Russia’s Electronic Warfare Troops Catch NATO Spying on Russian Cellphones, Create Countermeasures

© Sputnik / Александр ВильфRussian officer on Red Square during repetition of Victory Day Parade, file photo.
Russian officer on Red Square during repetition of Victory Day Parade, file photo. - Sputnik International, 1920, 15.04.2022
The use of civilian telephony for military and intelligence purposes has long been a major concern for counterintelligence services. The Russian military has implemented a special system aimed at preventing unauthorised access to the information of Russia-based cellular subscribers.
NATO intelligence services have deployed a capability allowing them to listen in on or block the communications of Russian cellular subscribers, forcing Moscow to create countermeasures, Russian Electronic Warfare Troops chief Yuri Lastochkin has revealed.
“The widespread use of cellular communications systems to support the activities of the Russian Defence Ministry and various organs of executive power have contributed to the formation of a new area of activity for foreign intelligence. Already today, the special services of NATO countries are actively using false base stations to forcibly connect cellular subscribers. By doing so, specialists of foreign intelligence services receive the opportunity to not only listen to cell phones and view text messages, but also selectively block subscribers and deceive them by sending false messages,” the officer said in an interview with the military’s official newspaper, Krasnaya Zvezda, on Friday.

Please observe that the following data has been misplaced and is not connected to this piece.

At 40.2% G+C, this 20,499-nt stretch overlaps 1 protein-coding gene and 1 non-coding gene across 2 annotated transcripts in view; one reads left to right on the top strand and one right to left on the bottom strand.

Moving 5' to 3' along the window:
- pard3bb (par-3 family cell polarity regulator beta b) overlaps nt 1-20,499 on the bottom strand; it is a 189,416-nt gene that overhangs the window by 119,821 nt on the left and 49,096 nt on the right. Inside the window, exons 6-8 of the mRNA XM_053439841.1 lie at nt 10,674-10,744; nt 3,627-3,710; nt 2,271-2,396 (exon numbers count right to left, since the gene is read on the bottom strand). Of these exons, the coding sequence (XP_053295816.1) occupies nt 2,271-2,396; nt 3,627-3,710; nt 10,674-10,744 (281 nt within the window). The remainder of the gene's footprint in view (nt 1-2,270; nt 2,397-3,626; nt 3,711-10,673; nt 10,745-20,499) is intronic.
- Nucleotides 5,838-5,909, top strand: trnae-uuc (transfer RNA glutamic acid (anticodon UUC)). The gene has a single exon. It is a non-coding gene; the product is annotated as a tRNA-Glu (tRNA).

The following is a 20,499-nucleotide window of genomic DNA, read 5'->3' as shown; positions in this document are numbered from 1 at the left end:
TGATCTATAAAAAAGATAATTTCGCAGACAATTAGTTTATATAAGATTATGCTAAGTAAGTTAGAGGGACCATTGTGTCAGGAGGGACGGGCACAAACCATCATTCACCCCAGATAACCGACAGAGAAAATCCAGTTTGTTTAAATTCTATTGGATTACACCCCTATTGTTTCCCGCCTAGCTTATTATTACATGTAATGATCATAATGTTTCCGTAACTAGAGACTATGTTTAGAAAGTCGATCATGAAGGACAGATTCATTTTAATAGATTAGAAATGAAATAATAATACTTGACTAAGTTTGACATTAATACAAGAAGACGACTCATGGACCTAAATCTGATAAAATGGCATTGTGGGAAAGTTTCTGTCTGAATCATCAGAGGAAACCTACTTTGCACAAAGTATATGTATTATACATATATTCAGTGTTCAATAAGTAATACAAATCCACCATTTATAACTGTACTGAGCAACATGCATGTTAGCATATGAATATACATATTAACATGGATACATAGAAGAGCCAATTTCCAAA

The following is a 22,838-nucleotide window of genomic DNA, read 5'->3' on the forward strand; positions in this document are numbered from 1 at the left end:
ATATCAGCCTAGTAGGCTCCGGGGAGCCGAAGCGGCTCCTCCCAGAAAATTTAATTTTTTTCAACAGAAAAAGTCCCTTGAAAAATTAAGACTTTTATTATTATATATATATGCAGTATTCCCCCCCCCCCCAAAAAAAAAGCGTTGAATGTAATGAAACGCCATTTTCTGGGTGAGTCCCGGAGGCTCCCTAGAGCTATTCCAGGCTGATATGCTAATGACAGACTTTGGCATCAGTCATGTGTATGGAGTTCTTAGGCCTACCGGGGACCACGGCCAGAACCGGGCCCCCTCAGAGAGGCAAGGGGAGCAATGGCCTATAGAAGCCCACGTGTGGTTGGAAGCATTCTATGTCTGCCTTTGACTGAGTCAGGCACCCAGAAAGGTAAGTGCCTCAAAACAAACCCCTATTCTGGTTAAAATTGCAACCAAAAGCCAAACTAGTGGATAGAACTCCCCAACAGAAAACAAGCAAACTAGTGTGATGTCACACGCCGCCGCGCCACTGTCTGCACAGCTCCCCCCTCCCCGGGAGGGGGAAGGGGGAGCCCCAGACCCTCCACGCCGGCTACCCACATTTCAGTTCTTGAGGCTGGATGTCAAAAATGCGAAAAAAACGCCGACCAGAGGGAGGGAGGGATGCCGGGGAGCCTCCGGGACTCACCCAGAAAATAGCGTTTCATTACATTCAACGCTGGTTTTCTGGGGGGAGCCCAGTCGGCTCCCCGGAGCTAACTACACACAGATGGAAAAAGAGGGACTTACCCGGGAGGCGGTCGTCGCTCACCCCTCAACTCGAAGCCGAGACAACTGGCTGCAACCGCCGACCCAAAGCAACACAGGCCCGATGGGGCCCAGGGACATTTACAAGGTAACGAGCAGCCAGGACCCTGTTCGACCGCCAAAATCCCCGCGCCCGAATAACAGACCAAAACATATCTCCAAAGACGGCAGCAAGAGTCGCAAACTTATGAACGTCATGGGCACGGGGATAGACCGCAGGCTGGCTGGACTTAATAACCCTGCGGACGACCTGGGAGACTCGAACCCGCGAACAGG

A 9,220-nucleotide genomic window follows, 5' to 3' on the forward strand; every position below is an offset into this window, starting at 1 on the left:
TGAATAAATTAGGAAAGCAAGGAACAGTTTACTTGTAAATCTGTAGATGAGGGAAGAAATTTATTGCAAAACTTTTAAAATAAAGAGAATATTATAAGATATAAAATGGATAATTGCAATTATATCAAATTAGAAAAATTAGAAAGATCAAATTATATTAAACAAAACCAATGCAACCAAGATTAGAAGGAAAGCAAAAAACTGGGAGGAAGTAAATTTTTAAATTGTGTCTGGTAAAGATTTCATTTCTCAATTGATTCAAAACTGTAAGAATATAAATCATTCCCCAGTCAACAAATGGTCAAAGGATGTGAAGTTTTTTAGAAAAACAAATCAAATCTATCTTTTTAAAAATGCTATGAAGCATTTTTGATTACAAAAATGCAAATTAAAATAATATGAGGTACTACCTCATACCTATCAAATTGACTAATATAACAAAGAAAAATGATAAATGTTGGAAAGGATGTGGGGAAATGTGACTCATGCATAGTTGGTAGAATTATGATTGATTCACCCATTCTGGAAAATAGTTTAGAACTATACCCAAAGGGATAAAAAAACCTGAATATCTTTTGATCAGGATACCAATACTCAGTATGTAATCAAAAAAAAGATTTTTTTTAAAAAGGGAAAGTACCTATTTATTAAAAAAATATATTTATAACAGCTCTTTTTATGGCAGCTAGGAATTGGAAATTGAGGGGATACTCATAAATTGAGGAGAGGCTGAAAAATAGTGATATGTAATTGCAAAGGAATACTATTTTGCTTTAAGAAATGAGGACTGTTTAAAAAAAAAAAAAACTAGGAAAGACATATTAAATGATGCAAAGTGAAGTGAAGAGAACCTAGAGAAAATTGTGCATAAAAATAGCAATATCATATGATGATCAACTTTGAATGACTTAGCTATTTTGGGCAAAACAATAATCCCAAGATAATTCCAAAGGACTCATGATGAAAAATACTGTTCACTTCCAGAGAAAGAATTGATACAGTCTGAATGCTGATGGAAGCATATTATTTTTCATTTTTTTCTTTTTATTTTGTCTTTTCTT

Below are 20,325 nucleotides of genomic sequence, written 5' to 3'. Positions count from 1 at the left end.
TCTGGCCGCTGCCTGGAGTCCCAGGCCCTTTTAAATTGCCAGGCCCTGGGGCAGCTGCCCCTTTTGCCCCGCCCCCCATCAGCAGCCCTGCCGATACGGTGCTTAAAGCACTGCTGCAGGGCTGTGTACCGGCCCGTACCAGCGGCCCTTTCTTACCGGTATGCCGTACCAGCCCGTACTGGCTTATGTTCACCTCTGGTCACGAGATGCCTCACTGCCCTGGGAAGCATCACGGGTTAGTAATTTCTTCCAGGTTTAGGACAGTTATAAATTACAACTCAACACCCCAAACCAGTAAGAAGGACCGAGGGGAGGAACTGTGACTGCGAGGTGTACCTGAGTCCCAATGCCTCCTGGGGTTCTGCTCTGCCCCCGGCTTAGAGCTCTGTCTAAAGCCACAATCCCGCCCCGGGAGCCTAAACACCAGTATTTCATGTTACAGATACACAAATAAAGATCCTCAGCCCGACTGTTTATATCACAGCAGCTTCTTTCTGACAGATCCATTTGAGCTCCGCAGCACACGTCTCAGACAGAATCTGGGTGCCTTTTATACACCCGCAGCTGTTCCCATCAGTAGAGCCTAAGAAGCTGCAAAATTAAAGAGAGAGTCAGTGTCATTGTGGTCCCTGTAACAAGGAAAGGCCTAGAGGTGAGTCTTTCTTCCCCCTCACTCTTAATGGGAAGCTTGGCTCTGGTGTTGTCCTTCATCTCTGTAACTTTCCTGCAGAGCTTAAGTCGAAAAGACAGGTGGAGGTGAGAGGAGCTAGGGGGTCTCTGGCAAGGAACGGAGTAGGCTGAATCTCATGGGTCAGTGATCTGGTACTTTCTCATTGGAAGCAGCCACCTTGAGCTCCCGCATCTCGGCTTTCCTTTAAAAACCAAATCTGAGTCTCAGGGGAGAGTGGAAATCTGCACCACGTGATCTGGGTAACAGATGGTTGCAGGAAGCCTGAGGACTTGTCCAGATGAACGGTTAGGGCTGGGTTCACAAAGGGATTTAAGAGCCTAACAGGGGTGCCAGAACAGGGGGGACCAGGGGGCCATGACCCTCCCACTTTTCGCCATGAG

To counter this threat, specialists from the Electronic Warfare Troops’ Research Center have developed technology to counter such unauthorized access, Lastochkin said.
“The system detects the false base station, determines its location, blocks the technical channel through which information is leaked and restores communication with a legitimate base station of a cellular operator of the 2G, 3G or 4G standard,” the commander said. A similar system is said to be being developed for 5G, he noted.
The system’s use is expected to significantly increase the security of critical MoD facilities from foreign snooping, Lastochkin said.
The extent to which cellular and internet communications can be compromised by intelligence services was first detailed by former National Security Agency contractor Edward Snowden in 2013. The whistleblower revealed that in addition to targeted snooping of potential adversaries and security threats, the NSA had developed the capability to engage in the bulk collection of cellphone data of ordinary Americans, and even the ability to track cellphone locations worldwide.
Last year, media reported that Pegasus, an Israeli-made military-grade spyware capable of taking control of phones without users knowing it, was used extensively to target over 50,000 people worldwide, including multiple heads of state, opposition leaders, journalists and activists. The scandal once again brought to the forefront the theme of information security in an increasingly interconnected, digital world.
Pegasus. - Sputnik International, 1920, 20.07.2021
How to Search for, Spot and Stamp Out Pegasus Spyware From Your Phone
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